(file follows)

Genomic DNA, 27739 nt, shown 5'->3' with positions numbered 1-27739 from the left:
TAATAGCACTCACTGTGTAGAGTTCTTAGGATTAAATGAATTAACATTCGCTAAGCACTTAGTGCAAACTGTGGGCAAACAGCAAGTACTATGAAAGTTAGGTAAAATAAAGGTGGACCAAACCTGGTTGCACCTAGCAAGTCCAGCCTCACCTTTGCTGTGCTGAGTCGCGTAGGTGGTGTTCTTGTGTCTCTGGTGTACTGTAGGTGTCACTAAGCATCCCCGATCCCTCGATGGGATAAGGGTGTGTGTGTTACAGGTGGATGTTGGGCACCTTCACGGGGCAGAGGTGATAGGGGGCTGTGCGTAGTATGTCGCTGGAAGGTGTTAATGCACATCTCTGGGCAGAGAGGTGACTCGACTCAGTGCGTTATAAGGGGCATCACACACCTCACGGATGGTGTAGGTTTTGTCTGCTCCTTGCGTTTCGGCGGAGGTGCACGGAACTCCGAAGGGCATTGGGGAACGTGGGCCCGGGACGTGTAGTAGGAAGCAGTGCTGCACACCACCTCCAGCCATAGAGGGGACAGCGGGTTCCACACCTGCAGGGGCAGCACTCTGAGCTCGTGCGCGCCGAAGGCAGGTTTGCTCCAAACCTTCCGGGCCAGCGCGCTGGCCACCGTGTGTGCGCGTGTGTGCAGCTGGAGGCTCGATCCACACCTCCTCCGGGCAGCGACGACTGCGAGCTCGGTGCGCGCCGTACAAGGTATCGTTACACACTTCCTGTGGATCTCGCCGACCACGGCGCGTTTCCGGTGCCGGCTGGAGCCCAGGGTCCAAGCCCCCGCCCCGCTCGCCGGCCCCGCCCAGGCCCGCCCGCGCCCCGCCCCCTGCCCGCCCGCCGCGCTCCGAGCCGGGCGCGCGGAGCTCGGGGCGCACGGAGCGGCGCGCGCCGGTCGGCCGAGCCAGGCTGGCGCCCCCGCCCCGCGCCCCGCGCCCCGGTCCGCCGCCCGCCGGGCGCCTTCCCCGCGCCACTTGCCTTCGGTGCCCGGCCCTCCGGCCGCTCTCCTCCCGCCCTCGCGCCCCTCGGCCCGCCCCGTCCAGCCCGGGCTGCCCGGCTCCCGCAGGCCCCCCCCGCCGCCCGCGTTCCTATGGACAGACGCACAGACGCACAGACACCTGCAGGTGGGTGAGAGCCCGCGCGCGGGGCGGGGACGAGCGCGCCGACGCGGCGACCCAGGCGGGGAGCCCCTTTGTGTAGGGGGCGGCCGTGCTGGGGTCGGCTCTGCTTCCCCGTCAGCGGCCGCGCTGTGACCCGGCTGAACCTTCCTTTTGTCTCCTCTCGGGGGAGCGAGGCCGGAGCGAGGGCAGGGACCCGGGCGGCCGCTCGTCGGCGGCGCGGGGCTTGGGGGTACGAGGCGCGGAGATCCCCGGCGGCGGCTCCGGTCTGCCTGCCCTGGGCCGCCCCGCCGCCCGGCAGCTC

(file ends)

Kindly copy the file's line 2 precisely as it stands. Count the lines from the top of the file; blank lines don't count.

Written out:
TAATAGCACTCACTGTGTAGAGTTCTTAGGATTAAATGAATTAACATTCGCTAAGCACTTAGTGCAAACTGTGGGCAAACAGCAAGTACTATGAAAGTTAGGTAAAATAAAGGTGGACCAAACCTGGTTGCACCTAGCAAGTCCAGCCTCACCTTTGCTGTGCTGAGTCGCGTAGGTGGTGTTCTTGTGTCTCTGGTGTACTGTAGGTGTCACTAAGCATCCCCGATCCCTCGATGGGATAAGGGTGTGTGTGTTACAGGTGGATGTTGGGCACCTTCACGGGGCAGAGGTGATAGGGGGCTGTGCGTAGTATGTCGCTGGAAGGTGTTAATGCACATCTCTGGGCAGAGAGGTGACTCGACTCAGTGCGTTATAAGGGGCATCACACACCTCACGGATGGTGTAGGTTTTGTCTGCTCCTTGCGTTTCGGCGGAGGTGCACGGAACTCCGAAGGGCATTGGGGAACGTGGGCCCGGGACGTGTAGTAGGAAGCAGTGCTGCACACCACCTCCAGCCATAGAGGGGACAGCGGGTTCCACACCTGCAGGGGCAGCACTCTGAGCTCGTGCGCGCCGAAGGCAGGTTTGCTCCAAACCTTCCGGGCCAGCGCGCTGGCCACCGTGTGTGCGCGTGTGTGCAGCTGGAGGCTCGATCCACACCTCCTCCGGGCAGCGACGACTGCGAGCTCGGTGCGCGCCGTACAAGGTATCGTTACACACTTCCTGTGGATCTCGCCGACCACGGCGCGTTTCCGGTGCCGGCTGGAGCCCAGGGTCCAAGCCCCCGCCCCGCTCGCCGGCCCCGCCCAGGCCCGCCCGCGCCCCGCCCCCTGCCCGCCCGCCGCGCTCCGAGCCGGGCGCGCGGAGCTCGGGGCGCACGGAGCGGCGCGCGCCGGTCGGCCGAGCCAGGCTGGCGCCCCCGCCCCGCGCCCCGCGCCCCGGTCCGCCGCCCGCCGGGCGCCTTCCCCGCGCCACTTGCCTTCGGTGCCCGGCCCTCCGGCCGCTCTCCTCCCGCCCTCGCGCCCCTCGGCCCGCCCCGTCCAGCCCGGGCTGCCCGGCTCCCGCAGGCCCCCCCCGCCGCCCGCGTTCCTATGGACAGACGCACAGACGCACAGACACCTGCAGGTGGGTGAGAGCCCGCGCGCGGGGCGGGGACGAGCGCGCCGACGCGGCGACCCAGGCGGGGAGCCCCTTTGTGTAGGGGGCGGCCGTGCTGGGGTCGGCTCTGCTTCCCCGTCAGCGGCCGCGCTGTGACCCGGCTGAACCTTCCTTTTGTCTCCTCTCGGGGGAGCGAGGCCGGAGCGAGGGCAGGGACCCGGGCGGCCGCTCGTCGGCGGCGCGGGGCTTGGGGGTACGAGGCGCGGAGATCCCCGGCGGCGGCTCCGGTCTGCCTGCCCTGGGCCGCCCCGCCGCCCGGCAGCTC